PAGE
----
If you are already a polytunnel gardener then it is likely that you have grown at least some radishes in your polytunnel. Most likely, you will have grown traditional round red radish varieties. Perhaps you may also have grown French breakfast type radishes. If you have not already done so, this month could be a great time to branch out and grow some Daikon radishes in your polytunnel.
What Are Daikon Radishes?
Daikon radishes are a type of oriental radish. Originally native to continental East Asia, this root crop is now grown around the world. And it makes a top crop for winter in your polytunnel here in the UK.
Raphanus sativus var. longipinnatus is mild in flavour, with a long, white root. It can be eaten raw or cooked. Sometimes, it is also known as Chinese radish. The name Daikon comes from its Japanese name and can be translated literally as ‘big root’.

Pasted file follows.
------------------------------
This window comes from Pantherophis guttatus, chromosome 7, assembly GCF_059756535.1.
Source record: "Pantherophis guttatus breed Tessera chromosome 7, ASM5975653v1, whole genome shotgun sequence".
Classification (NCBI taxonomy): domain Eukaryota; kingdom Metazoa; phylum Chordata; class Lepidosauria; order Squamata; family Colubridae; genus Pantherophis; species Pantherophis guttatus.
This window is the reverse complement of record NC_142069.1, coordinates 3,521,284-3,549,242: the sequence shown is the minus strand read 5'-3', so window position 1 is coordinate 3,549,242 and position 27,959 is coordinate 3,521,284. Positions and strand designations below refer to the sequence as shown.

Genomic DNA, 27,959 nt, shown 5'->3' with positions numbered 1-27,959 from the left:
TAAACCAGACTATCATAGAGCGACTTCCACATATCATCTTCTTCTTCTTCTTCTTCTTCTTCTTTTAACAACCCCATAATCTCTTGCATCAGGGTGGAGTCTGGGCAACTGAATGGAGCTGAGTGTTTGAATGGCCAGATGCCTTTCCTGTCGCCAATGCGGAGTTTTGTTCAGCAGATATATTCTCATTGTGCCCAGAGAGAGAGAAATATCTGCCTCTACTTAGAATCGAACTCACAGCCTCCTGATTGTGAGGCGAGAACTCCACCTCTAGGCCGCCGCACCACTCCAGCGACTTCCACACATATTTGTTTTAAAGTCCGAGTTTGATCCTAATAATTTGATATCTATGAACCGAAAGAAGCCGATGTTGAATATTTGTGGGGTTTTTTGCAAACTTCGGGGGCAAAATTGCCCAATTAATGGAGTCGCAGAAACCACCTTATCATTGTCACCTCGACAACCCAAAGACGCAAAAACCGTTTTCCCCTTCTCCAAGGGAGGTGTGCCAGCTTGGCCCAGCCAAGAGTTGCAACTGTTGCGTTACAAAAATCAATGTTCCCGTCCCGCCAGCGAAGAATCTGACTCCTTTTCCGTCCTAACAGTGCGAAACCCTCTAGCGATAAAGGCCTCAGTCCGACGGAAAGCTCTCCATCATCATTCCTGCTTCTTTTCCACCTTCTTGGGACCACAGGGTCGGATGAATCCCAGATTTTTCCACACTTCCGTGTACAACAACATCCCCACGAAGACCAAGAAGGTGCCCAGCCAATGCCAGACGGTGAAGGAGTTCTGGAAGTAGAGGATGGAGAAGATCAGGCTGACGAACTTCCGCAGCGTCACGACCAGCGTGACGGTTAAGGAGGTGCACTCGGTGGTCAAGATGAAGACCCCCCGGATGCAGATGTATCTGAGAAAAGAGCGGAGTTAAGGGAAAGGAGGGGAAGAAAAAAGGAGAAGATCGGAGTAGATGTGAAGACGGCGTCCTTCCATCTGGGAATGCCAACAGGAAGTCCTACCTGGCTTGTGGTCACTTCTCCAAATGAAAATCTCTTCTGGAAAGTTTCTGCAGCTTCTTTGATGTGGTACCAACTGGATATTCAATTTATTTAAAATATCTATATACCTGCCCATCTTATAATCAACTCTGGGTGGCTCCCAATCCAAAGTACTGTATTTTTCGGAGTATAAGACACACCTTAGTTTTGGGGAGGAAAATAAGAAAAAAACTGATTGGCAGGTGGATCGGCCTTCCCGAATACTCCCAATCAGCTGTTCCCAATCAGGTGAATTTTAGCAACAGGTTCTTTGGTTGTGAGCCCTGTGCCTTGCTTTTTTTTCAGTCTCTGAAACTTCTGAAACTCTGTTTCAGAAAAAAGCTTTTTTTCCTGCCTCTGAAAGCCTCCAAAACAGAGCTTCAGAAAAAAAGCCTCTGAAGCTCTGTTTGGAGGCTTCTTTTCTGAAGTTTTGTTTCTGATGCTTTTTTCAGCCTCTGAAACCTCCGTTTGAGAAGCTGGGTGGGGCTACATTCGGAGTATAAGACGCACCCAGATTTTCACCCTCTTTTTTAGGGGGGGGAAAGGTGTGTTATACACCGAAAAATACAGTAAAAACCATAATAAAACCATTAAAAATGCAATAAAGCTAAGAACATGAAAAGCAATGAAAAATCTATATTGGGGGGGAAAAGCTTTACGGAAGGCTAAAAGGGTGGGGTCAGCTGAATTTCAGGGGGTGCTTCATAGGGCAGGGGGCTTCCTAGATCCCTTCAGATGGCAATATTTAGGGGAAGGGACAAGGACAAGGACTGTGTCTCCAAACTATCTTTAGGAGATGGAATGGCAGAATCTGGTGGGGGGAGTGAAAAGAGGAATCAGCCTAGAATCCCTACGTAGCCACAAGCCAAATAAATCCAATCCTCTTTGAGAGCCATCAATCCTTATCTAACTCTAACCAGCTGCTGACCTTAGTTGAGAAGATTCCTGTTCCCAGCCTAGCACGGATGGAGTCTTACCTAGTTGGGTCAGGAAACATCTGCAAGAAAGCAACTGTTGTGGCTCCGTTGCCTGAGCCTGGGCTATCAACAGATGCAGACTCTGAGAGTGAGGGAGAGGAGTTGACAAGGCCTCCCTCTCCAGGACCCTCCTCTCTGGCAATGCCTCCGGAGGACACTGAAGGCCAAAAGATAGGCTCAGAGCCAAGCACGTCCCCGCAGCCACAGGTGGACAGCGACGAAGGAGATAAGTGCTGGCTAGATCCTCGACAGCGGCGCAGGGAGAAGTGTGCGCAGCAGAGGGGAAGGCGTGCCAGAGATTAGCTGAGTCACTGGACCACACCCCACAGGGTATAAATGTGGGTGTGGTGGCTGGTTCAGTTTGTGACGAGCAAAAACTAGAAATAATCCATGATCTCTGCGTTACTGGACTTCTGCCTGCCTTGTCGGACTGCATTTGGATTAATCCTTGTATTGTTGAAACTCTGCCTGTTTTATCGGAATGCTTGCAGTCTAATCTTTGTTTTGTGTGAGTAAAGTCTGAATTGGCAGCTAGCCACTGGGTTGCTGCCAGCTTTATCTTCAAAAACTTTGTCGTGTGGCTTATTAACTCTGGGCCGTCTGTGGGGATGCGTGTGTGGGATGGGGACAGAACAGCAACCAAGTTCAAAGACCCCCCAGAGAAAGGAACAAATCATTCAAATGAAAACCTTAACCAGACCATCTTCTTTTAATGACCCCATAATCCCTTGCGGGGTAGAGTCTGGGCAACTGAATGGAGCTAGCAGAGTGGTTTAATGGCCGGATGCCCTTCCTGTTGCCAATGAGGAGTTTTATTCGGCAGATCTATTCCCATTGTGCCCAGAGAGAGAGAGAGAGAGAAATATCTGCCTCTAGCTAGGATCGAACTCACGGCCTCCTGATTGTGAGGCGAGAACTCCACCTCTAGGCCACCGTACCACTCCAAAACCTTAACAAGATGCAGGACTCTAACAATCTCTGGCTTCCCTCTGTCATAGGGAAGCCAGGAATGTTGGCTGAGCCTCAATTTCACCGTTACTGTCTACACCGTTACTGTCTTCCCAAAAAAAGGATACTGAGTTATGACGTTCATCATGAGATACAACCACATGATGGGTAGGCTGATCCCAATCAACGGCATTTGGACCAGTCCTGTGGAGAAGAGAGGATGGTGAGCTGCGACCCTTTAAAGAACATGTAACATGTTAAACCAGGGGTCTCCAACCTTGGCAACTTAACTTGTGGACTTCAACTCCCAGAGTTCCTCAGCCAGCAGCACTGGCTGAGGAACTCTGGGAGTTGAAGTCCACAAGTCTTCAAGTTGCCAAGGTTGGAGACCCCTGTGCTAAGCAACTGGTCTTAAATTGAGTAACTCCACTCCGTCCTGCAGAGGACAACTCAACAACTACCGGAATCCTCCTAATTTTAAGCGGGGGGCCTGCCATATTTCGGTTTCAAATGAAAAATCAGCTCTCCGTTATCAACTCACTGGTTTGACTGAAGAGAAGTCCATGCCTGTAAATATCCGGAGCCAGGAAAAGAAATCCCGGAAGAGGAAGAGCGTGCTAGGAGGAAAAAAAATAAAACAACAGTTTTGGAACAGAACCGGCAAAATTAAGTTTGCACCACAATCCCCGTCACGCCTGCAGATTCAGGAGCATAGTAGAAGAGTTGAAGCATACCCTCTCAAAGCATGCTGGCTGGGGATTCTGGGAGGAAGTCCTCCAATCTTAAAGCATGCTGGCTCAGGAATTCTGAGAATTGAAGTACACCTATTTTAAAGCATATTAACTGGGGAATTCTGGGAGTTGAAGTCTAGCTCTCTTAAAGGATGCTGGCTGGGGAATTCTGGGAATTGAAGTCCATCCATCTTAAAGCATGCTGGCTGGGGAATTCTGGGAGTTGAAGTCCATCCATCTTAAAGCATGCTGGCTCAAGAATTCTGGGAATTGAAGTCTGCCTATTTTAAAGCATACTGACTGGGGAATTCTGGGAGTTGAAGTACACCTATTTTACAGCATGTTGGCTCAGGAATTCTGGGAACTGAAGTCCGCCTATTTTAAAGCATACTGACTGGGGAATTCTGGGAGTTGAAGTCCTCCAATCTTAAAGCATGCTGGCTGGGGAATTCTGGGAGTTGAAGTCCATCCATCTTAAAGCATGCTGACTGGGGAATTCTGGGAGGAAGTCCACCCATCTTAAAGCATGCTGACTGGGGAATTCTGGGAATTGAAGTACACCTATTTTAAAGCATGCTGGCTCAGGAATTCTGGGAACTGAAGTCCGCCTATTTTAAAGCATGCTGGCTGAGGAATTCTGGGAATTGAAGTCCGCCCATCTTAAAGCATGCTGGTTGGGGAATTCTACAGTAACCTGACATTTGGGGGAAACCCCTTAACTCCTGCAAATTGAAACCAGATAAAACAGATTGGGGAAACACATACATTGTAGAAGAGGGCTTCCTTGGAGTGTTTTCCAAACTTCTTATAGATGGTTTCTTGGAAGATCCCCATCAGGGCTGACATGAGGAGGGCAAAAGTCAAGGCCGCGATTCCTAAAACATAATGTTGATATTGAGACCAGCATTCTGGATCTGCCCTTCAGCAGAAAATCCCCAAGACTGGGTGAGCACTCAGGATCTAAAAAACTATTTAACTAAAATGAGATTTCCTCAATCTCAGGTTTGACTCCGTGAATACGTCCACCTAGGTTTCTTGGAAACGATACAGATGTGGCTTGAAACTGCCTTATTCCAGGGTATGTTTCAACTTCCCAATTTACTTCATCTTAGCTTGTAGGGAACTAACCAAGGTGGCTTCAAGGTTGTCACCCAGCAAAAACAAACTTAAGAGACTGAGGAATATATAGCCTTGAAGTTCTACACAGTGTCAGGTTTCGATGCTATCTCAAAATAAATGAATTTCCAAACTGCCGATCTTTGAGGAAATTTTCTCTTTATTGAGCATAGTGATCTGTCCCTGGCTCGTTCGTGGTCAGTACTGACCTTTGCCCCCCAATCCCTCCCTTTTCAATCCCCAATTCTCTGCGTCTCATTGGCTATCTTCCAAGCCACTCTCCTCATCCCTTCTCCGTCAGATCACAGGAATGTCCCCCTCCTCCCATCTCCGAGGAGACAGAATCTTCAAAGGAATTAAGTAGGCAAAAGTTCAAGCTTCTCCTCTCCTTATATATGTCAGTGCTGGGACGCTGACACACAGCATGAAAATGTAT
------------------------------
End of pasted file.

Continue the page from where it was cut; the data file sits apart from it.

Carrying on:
Varietals such as ‘Long White Icicle’ are available as seed here in the UK. These can be grown very successfully outdoors in southern England, and inside as polytunnel in other parts of the country. There are a number of interesting heritage seeds that you could consider, and it is also pretty easy to collect seeds so you can grow your own again next year.
Why Grow Daikon Radishes?
Daikon radishes can be grown as a culinary crop. As you will discover later in this article, there are a range of ways to eat and enjoy them. Daikon radishes are not as easy to find in supermarkets as the more common radish varieties. So growing them is a good way to try something a little different and add more variety to your diet.
Eating daikon radishes is great for your health. These vegetables are low in calories, yet pack quite some nutritional punch.